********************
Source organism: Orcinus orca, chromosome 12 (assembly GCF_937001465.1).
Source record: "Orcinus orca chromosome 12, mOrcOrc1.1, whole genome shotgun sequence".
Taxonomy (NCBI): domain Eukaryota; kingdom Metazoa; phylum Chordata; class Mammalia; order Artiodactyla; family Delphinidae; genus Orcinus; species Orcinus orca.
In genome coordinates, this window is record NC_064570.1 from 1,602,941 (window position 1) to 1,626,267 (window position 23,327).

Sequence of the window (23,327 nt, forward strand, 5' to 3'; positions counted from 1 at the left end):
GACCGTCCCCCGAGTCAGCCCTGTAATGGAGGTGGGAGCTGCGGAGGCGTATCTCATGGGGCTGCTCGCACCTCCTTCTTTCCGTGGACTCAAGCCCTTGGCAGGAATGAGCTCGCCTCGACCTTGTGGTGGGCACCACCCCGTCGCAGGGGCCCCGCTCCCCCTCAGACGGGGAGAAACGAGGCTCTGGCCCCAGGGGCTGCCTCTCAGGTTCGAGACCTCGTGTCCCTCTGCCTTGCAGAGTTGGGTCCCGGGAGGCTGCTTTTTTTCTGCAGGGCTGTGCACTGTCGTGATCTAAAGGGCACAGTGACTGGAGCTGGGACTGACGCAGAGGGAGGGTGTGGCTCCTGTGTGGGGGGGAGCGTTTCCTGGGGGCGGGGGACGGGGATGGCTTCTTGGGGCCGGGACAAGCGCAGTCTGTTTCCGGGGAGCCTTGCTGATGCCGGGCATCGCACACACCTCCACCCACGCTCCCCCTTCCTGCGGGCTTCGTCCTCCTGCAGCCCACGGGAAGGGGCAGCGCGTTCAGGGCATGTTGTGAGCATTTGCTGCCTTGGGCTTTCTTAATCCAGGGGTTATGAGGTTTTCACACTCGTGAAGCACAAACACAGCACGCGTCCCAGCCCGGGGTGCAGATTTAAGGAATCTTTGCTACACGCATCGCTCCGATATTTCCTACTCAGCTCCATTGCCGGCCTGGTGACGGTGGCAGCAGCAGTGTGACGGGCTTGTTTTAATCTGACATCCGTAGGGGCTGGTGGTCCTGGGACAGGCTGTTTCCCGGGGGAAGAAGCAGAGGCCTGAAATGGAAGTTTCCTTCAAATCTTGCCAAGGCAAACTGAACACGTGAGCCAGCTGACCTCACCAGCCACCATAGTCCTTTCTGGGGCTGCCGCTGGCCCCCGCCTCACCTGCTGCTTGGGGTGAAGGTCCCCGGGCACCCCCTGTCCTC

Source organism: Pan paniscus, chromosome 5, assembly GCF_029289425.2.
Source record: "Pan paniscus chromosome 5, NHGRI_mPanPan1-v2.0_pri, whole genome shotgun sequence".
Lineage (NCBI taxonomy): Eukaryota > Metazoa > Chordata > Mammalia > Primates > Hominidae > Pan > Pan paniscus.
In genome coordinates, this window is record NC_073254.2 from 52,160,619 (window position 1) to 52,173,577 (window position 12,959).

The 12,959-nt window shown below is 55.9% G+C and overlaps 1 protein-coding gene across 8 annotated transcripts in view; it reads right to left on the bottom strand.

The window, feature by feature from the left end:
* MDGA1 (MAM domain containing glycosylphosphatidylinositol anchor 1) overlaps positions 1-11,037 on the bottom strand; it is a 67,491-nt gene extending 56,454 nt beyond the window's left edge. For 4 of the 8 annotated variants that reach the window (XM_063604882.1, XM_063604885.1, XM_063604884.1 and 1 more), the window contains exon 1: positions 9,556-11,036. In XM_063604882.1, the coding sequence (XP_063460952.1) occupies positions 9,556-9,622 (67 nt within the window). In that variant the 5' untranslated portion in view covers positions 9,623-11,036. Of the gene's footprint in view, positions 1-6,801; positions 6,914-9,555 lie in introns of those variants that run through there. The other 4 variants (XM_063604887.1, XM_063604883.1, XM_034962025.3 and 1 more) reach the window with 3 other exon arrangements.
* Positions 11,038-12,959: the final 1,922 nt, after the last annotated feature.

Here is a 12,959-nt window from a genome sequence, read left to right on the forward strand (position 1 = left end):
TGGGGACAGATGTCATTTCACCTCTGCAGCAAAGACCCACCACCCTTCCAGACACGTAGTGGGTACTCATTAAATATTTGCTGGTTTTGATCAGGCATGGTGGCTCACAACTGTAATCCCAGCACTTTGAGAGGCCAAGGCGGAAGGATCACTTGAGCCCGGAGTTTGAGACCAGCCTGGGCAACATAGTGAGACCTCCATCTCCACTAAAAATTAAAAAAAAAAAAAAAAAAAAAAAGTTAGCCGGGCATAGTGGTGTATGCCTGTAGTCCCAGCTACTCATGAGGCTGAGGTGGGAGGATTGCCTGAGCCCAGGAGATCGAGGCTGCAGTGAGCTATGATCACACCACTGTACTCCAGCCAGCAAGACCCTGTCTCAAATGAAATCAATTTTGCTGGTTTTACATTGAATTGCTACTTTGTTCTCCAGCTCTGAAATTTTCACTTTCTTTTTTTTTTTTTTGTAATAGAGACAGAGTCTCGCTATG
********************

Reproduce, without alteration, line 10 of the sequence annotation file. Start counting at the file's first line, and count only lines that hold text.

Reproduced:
In genome coordinates, this window is record NC_073254.2 from 52,160,619 (window position 1) to 52,173,577 (window position 12,959).